In 1971, at age seventy, Georgie returned to Summerside, where she now lives by herself in a cedar-brown chalet with a small, friendly studio upstairs. When Britain’s Prince Charles and Princess Diana arrived on Prince Edward Island in July 1983, the town of Summerside presented the royal visitors with “A Blush of Spring,” one of Georgie’s paintings. In response to the gift, Prince Charles—himself a water colorist—told her, “You must give me some lessons.”
Three years later, on September 13, following her eighty-fourth birthday, Sister Barton was baptized in the Summerside LDS chapel. After hearing the missionary lessons, she explained simply, “I’ve found a church that teaches what I believe in.”
Sister Barton continues to paint and teach painting classes, which revive her love of art each time she gets her students “back to the basics, helping them become more interested in such things as the effects of light, rather than just making pictures.” In her art and her life, Georgie Read Barton does more than just make pictures—she captures and conveys life’s serene moments.
Ralph McKay: Willing Hands
His hands patiently work the chrome hand-pieces causing the wheelchair to glide along Pages Lane in Bountiful, Utah. He often waves to those who pass him on their way. Ralph McKay is a familiar sight to many in this community.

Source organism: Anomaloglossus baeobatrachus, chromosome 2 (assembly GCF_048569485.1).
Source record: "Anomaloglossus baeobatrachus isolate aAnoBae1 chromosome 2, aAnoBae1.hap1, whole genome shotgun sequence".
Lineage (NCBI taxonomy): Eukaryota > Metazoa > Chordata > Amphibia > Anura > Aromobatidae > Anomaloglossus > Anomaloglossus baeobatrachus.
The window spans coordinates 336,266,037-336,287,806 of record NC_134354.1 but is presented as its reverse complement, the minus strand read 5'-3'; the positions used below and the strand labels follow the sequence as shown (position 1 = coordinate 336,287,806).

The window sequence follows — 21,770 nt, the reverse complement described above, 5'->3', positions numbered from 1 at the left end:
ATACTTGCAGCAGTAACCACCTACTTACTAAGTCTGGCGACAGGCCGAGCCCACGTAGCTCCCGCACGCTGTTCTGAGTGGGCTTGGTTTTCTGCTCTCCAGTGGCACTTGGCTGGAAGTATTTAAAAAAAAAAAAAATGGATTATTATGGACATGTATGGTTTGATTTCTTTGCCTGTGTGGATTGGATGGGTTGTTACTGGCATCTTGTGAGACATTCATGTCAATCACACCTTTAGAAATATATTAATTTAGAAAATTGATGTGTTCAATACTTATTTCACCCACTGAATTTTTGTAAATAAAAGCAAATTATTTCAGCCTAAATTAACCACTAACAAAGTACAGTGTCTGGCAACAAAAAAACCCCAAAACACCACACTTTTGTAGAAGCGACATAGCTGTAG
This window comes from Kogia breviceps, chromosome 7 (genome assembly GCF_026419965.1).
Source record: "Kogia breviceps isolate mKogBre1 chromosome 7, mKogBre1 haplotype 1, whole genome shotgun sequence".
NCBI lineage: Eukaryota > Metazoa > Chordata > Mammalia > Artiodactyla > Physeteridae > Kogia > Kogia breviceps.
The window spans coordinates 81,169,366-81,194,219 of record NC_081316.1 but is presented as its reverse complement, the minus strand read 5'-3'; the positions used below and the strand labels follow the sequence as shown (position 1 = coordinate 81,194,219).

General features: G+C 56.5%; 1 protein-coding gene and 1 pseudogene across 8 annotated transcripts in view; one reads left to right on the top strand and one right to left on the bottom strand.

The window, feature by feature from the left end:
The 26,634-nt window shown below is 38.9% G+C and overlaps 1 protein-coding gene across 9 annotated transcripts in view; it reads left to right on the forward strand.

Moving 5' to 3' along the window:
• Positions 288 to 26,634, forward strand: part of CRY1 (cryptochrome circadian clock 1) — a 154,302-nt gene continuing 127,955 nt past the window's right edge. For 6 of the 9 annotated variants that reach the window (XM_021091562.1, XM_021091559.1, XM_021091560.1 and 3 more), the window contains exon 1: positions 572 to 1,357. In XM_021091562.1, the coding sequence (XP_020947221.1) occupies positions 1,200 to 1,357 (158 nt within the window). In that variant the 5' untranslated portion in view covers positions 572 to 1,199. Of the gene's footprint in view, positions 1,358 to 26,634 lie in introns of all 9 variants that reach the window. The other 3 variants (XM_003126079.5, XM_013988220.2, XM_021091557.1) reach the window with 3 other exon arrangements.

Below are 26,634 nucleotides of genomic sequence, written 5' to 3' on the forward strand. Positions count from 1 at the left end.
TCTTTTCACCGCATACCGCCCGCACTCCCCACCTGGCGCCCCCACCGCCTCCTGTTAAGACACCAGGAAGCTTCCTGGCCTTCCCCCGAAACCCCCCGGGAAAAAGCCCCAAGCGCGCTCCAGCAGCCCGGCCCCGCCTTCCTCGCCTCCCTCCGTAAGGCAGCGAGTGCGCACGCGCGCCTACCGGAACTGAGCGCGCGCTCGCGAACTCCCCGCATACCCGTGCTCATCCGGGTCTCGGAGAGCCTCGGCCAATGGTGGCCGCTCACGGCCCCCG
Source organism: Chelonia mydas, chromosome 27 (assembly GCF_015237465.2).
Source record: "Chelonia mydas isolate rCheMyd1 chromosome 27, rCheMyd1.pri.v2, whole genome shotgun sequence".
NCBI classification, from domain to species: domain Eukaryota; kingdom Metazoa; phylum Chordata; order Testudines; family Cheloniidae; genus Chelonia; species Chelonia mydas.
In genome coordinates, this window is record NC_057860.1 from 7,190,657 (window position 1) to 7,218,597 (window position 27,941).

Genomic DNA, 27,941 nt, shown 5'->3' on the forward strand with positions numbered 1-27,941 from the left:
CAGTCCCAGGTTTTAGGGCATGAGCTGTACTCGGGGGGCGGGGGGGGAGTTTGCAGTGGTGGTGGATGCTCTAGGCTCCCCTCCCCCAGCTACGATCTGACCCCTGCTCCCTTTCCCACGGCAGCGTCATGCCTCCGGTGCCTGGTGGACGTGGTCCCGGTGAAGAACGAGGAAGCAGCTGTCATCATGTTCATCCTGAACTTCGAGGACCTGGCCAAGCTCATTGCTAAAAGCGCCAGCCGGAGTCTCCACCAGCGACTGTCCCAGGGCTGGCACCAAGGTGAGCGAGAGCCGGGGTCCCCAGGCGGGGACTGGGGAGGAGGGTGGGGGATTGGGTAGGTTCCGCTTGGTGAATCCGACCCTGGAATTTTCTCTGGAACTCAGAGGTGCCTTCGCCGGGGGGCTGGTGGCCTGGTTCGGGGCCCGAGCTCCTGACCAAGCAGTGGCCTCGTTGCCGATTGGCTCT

Two serious accidents in Brother McKay’s life have only deepened his desire to live a useful, successful life.
At the age of four, Ralph nearly drowned, and he suffered irreversible brain damage. Though he was determined to continue as normally as possible, some schoolmates called him retarded and teased him. But in church, he assisted the junior Sunday School coordinator by passing out hymnbooks and setting up the microphone. He graduated from high school in the special education program but never learned to read well. He found work at Deseret Industries.
Then came his second accident.
During a terrific windstorm 2 April 1976, as Ralph helped to empty Deseret Industries salvage huts in supermarket parking lots, the hurling east wind tipped over a hut onto Ralph, paralyzing him instantly.